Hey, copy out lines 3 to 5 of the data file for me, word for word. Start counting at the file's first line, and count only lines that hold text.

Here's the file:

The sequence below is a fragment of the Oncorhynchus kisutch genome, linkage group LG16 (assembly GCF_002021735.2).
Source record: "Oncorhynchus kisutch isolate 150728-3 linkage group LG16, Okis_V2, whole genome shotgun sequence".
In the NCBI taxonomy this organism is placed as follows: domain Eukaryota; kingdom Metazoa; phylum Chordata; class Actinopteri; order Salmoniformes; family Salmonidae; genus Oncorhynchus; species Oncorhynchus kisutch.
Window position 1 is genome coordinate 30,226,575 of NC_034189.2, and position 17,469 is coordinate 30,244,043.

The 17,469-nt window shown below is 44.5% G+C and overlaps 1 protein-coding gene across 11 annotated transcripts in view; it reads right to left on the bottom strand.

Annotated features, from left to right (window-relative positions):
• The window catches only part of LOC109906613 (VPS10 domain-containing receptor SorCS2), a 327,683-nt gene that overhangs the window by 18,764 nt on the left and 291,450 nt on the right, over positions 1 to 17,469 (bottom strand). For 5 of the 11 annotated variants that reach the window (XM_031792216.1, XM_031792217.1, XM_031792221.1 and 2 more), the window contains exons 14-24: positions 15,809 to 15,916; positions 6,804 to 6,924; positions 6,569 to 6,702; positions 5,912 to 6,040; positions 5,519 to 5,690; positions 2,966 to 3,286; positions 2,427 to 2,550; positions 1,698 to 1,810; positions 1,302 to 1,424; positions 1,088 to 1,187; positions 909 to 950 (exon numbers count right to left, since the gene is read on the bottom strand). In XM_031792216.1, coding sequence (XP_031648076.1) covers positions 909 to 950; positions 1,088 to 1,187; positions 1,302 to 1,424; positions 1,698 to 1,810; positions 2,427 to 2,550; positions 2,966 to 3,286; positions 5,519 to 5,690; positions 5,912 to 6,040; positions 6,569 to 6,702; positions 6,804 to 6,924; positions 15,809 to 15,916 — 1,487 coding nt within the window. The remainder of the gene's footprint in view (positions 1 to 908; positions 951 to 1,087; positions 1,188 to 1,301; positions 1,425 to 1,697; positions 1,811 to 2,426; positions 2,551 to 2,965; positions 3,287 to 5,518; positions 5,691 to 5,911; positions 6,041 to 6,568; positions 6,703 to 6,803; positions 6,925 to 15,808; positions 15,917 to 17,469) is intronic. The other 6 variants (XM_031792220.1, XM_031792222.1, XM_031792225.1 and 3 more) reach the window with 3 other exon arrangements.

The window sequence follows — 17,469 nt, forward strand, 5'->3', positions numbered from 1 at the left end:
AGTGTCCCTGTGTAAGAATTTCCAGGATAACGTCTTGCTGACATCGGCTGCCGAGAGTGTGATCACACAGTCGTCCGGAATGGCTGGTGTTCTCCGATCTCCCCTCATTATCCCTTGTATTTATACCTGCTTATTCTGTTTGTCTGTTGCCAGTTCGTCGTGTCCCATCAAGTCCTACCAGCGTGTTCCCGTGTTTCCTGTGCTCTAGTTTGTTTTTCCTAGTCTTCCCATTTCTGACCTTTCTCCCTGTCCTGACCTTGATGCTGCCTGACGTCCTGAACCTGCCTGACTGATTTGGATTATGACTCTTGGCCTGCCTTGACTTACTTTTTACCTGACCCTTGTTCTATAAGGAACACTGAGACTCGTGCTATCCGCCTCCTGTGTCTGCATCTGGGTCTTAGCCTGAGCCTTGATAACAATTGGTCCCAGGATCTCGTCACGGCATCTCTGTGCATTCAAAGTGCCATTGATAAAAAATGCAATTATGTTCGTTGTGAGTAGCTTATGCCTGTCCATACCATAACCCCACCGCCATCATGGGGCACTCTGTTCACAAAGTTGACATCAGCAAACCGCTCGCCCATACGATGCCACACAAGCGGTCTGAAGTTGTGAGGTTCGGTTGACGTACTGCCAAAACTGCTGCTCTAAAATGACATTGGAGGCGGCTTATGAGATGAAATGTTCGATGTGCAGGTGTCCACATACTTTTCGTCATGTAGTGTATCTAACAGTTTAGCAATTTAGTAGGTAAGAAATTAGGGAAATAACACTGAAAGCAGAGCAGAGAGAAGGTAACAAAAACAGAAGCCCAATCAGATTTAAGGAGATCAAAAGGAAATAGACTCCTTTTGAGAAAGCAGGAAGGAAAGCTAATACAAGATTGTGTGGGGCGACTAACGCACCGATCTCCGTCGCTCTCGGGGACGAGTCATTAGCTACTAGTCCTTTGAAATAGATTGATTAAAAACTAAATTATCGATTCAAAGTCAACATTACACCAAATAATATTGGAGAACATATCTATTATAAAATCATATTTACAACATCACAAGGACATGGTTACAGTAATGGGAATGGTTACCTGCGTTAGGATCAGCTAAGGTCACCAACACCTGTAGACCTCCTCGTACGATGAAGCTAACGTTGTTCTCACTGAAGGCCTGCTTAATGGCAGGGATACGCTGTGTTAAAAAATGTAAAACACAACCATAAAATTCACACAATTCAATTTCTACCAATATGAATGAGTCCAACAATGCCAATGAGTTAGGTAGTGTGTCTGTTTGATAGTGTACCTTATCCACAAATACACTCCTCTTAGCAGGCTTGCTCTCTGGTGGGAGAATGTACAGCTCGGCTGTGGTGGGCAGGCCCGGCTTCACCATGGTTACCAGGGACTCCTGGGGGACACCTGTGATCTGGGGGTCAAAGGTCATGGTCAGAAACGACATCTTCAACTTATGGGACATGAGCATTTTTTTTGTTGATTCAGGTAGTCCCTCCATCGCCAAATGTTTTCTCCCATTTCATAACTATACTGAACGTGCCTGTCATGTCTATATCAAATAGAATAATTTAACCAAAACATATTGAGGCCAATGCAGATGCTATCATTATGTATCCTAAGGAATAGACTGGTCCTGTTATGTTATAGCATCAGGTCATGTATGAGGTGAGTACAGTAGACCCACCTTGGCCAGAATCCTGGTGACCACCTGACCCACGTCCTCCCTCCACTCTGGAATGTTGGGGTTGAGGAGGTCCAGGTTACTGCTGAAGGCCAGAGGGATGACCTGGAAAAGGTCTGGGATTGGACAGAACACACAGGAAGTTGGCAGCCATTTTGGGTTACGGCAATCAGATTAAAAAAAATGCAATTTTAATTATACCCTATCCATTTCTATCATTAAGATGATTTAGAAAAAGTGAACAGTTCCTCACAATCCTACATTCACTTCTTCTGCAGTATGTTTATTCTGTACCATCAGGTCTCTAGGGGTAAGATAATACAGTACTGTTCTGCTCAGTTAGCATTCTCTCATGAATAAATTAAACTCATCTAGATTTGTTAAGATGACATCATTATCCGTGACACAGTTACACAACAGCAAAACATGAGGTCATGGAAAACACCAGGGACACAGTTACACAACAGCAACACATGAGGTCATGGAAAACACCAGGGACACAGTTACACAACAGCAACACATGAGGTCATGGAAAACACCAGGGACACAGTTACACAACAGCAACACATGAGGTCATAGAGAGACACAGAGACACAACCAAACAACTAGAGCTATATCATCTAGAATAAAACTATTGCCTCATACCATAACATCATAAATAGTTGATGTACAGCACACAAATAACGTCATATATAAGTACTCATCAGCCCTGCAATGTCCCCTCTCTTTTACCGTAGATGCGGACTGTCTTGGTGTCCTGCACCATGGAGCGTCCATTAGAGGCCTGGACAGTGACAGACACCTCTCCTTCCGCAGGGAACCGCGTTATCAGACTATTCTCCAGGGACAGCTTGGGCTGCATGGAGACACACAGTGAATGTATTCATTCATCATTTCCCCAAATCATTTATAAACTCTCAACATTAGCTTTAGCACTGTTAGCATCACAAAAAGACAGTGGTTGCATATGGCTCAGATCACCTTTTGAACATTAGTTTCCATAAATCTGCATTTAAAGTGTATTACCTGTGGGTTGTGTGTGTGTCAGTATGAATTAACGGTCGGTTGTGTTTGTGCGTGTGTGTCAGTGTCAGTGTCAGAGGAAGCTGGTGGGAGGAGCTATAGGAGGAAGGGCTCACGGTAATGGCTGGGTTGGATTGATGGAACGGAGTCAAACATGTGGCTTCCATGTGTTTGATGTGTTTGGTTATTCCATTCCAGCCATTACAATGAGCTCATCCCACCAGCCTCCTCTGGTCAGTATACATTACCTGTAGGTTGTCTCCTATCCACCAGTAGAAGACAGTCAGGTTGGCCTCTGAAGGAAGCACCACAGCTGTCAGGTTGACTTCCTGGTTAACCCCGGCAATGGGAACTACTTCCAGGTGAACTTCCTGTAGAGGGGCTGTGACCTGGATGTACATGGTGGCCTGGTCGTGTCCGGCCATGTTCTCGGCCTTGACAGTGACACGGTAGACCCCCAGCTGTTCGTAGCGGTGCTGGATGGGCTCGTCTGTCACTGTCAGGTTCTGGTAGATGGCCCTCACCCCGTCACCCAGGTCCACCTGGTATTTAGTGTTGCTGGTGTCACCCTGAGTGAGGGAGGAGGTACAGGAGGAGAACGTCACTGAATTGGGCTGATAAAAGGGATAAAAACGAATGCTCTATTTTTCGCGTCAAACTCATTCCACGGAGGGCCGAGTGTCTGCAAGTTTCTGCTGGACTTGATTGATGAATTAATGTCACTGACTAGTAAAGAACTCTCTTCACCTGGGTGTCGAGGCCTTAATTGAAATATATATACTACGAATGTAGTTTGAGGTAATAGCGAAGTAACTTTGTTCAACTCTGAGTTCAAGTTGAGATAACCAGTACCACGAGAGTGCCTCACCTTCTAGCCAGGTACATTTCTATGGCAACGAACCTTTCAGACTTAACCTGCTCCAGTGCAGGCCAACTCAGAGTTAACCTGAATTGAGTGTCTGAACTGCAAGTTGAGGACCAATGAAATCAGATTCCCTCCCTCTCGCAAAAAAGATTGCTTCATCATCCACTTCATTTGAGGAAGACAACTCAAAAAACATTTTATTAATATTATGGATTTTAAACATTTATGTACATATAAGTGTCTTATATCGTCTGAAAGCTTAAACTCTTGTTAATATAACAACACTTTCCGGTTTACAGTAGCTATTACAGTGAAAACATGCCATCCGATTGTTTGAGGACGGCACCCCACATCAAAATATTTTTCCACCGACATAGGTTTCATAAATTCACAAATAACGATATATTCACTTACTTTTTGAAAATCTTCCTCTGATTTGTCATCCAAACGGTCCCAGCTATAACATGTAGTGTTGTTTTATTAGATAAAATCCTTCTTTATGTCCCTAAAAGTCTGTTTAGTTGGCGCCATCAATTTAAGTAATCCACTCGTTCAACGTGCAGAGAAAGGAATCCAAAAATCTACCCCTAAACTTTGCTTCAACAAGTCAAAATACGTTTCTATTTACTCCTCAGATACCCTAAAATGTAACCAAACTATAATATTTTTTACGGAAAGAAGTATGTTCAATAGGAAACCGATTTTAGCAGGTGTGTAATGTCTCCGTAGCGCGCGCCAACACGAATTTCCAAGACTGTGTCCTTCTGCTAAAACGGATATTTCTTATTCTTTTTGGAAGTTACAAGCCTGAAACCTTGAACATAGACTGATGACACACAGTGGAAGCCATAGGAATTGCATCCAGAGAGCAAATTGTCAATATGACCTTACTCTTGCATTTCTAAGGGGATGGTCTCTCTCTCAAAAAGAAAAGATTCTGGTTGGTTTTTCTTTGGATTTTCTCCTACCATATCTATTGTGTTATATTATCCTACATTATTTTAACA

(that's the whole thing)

In the NCBI taxonomy this organism is placed as follows: domain Eukaryota; kingdom Metazoa; phylum Chordata; class Actinopteri; order Salmoniformes; family Salmonidae; genus Oncorhynchus; species Oncorhynchus kisutch.
Window position 1 is genome coordinate 30,226,575 of NC_034189.2, and position 17,469 is coordinate 30,244,043.

The 17,469-nt window shown below is 44.5% G+C and overlaps 1 protein-coding gene across 11 annotated transcripts in view; it reads right to left on the bottom strand.